The Daffodil Society, comprising our alumnae who have pledged legacies to the school, were welcomed back this week by Headmistress, Mrs Jane Prescott. The ladies enjoyed an evening of pre-drinks and supper before joining the audience at the Scholars and Leavers Concert at the Square Tower, Old Portsmouth.
One of our alumnae, Mrs Trisha Ferris, who was evacuated out of Portsmouth during WW2 to Hinton Ampner, recalled stories about her early days at school to some of the Sixth Form, at a pre-concert drinks reception.
‘It was like being welcomed home by old friends,’ said Mrs Ferris. ‘The opportunity to meet some of the present pupils and teachers is so important and I am very grateful for the invitation to take part in celebrations and support the school I joined 75 years ago. It was a lovely evening.’
Portsmouth High School’s music scholars and leavers, aged from 11-18, then went on to delight the audience of alumnae, governors, parents and staff with a concert held at The Square Tower.
The Square Tower was built in 1494 during the reign of Henry VII and was the residence of the military governor. During the English Civil War 1642-1649 the Square Tower was used as an arsenal and contained large amounts of gunpowder and munitions.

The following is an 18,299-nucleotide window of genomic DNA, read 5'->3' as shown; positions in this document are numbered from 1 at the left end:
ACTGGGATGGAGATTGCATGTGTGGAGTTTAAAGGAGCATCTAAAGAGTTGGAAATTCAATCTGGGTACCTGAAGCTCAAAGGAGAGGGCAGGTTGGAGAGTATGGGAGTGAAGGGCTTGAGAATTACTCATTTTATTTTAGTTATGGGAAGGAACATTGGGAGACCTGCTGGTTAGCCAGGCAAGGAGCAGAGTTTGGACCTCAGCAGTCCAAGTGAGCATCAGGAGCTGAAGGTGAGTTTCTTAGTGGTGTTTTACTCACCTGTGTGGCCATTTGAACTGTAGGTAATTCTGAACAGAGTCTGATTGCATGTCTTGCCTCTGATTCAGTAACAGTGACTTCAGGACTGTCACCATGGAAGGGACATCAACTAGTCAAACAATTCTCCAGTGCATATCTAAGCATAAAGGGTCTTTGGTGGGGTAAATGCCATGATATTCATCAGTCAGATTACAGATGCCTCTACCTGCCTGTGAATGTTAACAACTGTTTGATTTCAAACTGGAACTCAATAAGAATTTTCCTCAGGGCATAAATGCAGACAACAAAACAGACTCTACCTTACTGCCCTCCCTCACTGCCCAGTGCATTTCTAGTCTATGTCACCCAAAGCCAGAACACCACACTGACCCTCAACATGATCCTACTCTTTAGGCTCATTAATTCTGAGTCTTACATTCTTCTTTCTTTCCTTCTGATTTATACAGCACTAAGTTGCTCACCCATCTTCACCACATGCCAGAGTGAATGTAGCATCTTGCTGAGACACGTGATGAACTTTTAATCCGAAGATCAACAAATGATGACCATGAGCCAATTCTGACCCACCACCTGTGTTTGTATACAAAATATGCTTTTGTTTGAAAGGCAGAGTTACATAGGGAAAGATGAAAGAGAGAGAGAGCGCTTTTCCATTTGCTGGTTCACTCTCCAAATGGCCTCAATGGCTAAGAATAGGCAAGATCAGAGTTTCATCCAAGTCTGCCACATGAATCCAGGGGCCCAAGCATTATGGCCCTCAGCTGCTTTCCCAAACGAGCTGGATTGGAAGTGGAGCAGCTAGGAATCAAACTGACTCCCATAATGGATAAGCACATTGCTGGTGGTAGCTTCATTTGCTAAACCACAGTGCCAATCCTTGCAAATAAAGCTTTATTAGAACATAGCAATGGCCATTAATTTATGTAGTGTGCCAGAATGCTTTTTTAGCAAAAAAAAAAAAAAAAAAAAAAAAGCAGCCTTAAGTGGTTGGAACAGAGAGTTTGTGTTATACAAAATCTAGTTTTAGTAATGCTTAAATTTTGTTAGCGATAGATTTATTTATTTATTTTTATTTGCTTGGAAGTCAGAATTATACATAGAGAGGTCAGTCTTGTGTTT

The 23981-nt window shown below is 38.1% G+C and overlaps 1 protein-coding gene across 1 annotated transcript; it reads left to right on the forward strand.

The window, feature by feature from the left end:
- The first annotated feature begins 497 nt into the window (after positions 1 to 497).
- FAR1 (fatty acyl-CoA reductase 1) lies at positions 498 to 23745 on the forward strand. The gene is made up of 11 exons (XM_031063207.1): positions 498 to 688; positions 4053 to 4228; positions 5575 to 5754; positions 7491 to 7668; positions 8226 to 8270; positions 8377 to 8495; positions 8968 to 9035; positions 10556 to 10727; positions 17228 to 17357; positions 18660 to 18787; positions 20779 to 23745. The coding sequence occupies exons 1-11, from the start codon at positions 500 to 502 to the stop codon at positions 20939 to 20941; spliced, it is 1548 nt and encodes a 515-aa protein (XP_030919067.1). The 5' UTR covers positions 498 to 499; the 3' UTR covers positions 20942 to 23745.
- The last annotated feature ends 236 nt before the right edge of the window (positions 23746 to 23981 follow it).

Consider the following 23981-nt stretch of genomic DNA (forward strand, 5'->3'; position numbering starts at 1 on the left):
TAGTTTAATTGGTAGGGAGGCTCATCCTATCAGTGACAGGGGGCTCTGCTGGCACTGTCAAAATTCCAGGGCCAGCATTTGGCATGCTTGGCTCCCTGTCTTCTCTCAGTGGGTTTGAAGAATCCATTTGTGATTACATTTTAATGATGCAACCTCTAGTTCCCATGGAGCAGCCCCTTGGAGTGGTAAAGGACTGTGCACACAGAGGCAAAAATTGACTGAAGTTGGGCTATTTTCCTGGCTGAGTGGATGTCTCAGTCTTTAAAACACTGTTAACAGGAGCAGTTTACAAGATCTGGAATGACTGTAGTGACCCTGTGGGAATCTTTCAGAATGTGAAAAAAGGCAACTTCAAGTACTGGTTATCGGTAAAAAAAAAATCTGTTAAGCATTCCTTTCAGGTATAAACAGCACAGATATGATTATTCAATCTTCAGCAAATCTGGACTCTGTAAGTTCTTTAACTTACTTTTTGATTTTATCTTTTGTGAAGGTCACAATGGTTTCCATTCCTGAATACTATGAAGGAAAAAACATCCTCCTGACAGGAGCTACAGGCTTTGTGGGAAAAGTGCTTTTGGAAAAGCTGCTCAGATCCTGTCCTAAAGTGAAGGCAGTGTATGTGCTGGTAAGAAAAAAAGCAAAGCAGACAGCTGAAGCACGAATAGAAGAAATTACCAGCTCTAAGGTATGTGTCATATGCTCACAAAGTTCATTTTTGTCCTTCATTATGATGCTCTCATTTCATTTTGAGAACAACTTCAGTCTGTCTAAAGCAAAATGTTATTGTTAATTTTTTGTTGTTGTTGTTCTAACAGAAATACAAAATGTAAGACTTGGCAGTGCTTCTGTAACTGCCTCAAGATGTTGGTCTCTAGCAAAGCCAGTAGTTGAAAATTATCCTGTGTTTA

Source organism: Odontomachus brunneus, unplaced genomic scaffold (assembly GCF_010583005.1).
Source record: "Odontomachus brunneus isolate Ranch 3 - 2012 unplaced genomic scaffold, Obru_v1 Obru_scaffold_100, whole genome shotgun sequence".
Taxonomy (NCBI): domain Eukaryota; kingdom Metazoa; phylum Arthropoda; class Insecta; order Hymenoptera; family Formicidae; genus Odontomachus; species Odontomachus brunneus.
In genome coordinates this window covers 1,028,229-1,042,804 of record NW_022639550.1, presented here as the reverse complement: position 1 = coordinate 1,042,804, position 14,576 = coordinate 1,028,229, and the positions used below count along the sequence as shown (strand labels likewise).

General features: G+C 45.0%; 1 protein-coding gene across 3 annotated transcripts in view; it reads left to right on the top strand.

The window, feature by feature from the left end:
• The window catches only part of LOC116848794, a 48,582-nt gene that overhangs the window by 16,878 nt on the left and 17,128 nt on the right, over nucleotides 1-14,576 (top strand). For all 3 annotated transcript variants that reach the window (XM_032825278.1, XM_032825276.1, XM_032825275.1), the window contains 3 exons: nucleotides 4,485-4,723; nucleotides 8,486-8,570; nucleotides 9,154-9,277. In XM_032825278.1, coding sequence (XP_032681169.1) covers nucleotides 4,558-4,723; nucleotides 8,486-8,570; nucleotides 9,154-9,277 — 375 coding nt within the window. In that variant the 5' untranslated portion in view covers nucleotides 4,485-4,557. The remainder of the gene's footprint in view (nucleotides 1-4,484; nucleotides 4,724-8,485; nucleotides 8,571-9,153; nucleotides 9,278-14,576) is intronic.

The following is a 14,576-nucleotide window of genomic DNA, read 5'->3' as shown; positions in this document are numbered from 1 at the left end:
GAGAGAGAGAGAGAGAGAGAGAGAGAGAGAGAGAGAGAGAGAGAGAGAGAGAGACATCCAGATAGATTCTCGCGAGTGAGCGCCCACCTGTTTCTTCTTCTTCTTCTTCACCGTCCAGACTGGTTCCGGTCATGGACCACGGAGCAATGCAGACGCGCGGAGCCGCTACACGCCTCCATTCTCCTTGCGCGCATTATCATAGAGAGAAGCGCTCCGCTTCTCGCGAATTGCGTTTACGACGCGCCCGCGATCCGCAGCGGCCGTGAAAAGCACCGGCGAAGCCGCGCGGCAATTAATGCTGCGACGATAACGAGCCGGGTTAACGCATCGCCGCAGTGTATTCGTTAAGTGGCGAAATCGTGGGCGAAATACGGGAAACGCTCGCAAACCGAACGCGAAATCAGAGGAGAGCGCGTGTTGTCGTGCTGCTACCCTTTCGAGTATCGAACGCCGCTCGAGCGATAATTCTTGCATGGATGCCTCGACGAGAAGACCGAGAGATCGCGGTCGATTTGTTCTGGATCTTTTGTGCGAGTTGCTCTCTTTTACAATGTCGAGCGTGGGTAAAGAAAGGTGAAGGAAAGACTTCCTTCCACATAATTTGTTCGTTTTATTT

As the sun went down in Old Portsmouth, the girls performed in candlelight within this unique setting,
performing and singing pieces from Fiddler on the Roof to Mozart.
One parent enthused, ‘The standard of music was superb and I absolutely loved Cell Block Tango.’ The popular song from Chicago, performed by Cantabile, formed the stunning finale of the concert for a delighted audience.
‘The level of performing at tonight’s event surpassed even the usual high standard of the talented pupils,’ said Mr George Tinsley, Director of Music at Portsmouth High School. ‘Everyone, from the youngest Year 7 string player, rose to the occasion and performed with polish and style. The event was such an inspiration that one Year 12 pupil told me that she was already planning what she is going to play next year.
‘It is always difficult to say goodbye to departing students, and the four who are leaving us are no exception, but their frightening and funny rendition of Cell Block Tango has made a lasting impression.’
Portsmouth High School does receive a number of enquiries from alumnae asking for further information on how to leave a gift in their Will to the school. Our supporters make a significant difference to the school and to celebrate and thank alumnae and friends of the school we have created the Portsmouth High School Daffodil Society. If you have considered such a gift and wish to let us know, we would be delighted to hear from you.